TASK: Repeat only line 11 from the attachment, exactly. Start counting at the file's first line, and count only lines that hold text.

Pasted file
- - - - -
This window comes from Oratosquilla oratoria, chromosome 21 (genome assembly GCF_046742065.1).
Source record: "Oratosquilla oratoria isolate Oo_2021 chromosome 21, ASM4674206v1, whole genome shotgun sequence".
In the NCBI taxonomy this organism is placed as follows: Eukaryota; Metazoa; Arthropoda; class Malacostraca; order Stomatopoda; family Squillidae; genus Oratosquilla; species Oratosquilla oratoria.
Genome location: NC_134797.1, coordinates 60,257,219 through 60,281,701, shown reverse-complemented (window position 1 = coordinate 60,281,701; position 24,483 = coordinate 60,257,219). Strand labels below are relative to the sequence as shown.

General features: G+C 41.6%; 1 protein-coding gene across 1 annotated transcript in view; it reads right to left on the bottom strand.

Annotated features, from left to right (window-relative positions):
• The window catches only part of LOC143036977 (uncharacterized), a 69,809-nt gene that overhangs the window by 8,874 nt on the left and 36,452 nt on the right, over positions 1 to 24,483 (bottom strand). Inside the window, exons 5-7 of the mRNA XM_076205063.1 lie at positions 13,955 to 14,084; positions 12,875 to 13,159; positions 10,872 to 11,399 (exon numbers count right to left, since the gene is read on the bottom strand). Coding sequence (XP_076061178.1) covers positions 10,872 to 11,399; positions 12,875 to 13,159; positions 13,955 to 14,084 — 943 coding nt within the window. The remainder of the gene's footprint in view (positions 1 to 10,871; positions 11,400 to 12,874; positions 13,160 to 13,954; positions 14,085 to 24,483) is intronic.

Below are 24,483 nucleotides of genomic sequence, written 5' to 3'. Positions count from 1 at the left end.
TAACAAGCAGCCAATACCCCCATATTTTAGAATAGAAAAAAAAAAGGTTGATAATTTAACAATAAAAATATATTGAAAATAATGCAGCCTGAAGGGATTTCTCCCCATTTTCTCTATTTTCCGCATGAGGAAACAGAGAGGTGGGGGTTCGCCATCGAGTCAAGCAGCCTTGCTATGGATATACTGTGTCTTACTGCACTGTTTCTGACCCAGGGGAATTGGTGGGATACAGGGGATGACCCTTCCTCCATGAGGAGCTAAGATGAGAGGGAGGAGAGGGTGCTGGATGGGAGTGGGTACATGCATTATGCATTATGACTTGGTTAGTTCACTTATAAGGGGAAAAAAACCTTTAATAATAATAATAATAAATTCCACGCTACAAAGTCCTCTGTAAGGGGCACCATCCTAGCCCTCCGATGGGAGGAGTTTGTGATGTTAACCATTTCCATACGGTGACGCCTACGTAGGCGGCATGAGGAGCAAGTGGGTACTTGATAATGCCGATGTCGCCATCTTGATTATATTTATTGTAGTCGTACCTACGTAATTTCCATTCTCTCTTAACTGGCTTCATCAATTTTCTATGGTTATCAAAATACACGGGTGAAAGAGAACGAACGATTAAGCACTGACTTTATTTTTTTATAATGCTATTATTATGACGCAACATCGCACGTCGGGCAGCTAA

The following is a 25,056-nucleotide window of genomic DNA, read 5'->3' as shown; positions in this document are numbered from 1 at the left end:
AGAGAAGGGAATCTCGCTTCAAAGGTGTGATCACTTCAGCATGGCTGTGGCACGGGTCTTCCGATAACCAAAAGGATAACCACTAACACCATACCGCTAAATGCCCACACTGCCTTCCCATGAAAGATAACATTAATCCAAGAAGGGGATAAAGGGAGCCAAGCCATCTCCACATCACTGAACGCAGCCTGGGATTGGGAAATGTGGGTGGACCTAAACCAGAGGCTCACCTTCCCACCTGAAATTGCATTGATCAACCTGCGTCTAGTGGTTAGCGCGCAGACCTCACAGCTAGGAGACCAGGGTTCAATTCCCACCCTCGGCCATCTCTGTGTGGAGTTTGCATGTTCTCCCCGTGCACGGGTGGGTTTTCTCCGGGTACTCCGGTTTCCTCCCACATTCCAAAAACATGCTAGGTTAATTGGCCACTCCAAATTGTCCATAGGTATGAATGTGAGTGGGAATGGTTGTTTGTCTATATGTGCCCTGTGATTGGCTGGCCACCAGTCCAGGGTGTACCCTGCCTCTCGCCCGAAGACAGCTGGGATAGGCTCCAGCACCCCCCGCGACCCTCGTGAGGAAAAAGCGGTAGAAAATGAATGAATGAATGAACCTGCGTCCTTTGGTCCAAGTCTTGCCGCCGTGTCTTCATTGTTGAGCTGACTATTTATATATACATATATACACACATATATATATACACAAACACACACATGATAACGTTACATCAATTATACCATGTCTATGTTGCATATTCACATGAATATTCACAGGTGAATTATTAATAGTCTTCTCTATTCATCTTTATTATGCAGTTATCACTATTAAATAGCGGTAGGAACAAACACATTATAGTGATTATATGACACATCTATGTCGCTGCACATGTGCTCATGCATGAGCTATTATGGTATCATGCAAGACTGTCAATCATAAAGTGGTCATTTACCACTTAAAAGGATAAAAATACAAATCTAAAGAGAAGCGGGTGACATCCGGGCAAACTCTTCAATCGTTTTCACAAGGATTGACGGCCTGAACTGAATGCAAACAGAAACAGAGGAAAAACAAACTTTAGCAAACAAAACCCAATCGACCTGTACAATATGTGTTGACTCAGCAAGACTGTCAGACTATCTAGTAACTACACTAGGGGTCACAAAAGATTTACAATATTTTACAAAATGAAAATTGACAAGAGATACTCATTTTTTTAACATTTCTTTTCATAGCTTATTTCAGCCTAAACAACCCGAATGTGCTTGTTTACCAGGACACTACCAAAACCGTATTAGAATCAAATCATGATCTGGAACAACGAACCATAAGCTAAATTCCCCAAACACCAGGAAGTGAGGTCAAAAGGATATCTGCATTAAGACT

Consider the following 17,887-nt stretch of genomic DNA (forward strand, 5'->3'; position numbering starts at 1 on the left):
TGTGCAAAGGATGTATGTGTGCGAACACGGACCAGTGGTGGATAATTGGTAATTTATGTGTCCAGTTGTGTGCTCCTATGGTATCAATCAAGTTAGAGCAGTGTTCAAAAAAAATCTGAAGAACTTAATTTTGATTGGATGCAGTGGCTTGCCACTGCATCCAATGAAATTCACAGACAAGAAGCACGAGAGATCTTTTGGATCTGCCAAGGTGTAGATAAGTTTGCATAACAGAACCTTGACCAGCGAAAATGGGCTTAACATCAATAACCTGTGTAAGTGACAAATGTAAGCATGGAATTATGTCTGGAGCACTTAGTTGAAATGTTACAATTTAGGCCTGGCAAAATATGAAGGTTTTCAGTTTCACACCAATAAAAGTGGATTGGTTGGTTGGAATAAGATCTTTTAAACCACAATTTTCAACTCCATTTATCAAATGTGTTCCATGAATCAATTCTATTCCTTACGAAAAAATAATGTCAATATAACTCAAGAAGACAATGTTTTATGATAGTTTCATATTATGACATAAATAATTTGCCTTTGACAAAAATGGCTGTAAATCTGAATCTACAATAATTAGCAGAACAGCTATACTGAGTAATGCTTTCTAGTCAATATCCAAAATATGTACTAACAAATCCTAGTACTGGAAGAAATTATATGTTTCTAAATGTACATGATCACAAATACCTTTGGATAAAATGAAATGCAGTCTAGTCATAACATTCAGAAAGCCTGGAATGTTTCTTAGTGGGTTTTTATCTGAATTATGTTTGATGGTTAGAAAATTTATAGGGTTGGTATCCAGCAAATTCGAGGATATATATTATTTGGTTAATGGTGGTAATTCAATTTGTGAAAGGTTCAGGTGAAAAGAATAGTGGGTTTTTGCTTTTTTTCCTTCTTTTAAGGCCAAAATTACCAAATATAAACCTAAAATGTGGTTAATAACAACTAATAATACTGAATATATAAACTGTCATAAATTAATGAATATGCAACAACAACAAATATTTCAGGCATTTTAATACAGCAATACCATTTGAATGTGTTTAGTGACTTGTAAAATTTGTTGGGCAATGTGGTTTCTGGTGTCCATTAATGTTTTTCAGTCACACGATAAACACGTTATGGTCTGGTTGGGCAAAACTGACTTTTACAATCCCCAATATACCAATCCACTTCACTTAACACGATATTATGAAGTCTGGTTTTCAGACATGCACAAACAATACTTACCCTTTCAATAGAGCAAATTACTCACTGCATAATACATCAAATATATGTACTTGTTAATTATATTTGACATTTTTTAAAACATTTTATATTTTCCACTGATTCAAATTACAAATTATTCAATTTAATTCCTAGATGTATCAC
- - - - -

AGAGAAGGGAATCTCGCTTCAAAGGTGTGATCACTTCAGCATGGCTGTGGCACGGGTCTTCCGATAACCAAAAGGATAACCACTAACACCATACCGCTAAATGCCCACACTGCCTTCCCATGAAAGATAACATTAATCCAAGAAGGGGATAAAGGGAGCCAAGCCATCTCCACATCACTGAACGCAGCCTGGGATTGGGAAATGTGGGTGGACCTAAACCAGAGGCTCACCTTCCCACCTGAAATTGCATTGATCAACCTGCGTCTAGTGGTTAGCGCGCAGACCTCACAGCTAGGAGACCAGGGTTCAATTCCCACCCTCGGCCATCTCTGTGTGGAGTTTGCATGTTCTCCCCGTGCACGGGTGGGTTTTCTCCGGGTACTCCGGTTTCCTCCCACATTCCAAAAACATGCTAGGTTAATTGGCCACTCCAAATTGTCCATAGGTATGAATGTGAGTGGGAATGGTTGTTTGTCTATATGTGCCCTGTGATTGGCTGGCCACCAGTCCAGGGTGTACCCTGCCTCTCGCCCGAAGACAGCTGGGATAGGCTCCAGCACCCCCCGCGACCCTCGTGAGGAAAAAGCGGTAGAAAATGAATGAATGAATGAACCTGCGTCCTTTGGTCCAAGTCTTGCCGCCGTGTCTTCATTGTTGAGCTGACTATTTATATATACATATATACACACATATATATATACACAAACACACACATGATAACGTTACATCAATTATACCATGTCTATGTTGCATATTCACATGAATATTCACAGGTGAATTATTAATAGTCTTCTCTATTCATCTTTATTATGCAGTTATCACTATTAAATAGCGGTAGGAACAAACACATTATAGTGATTATATGACACATCTATGTCGCTGCACATGTGCTCATGCATGAGCTATTATGGTATCATGCAAGACTGTCAATCATAAAGTGGTCATTTACCACTTAAAAGGATAAAAATACAAATCTAAAGAGAAGCGGGTGACATCCGGGCAAACTCTTCAATCGTTTTCACAAGGATTGACGGCCTGAACTGAATGCAAACAGAAACAGAGGAAAAACAAACTTTAGCAAACAAAACCCAATCGACCTGTACAATATGTGTTGACTCAGCAAGACTGTCAGACTATCTAGTAACTACACTAGGGGTCACAAAAGATTTACAATATTTTACAAAATGAAAATTGACAAGAGATACTCATTTTTTTAACATTTCTTTTCATAGCTTATTTCAGCCTAAACAACCCGAATGTGCTTGTTTACCAGGACACTACCAAAACCGTATTAGAATCAAATCATGATCTGGAACAACGAACCATAAGCTAAATTCCCCAAACACCAGGAAGTGAGGTCAAAAGGATATCTGCATTAAGACT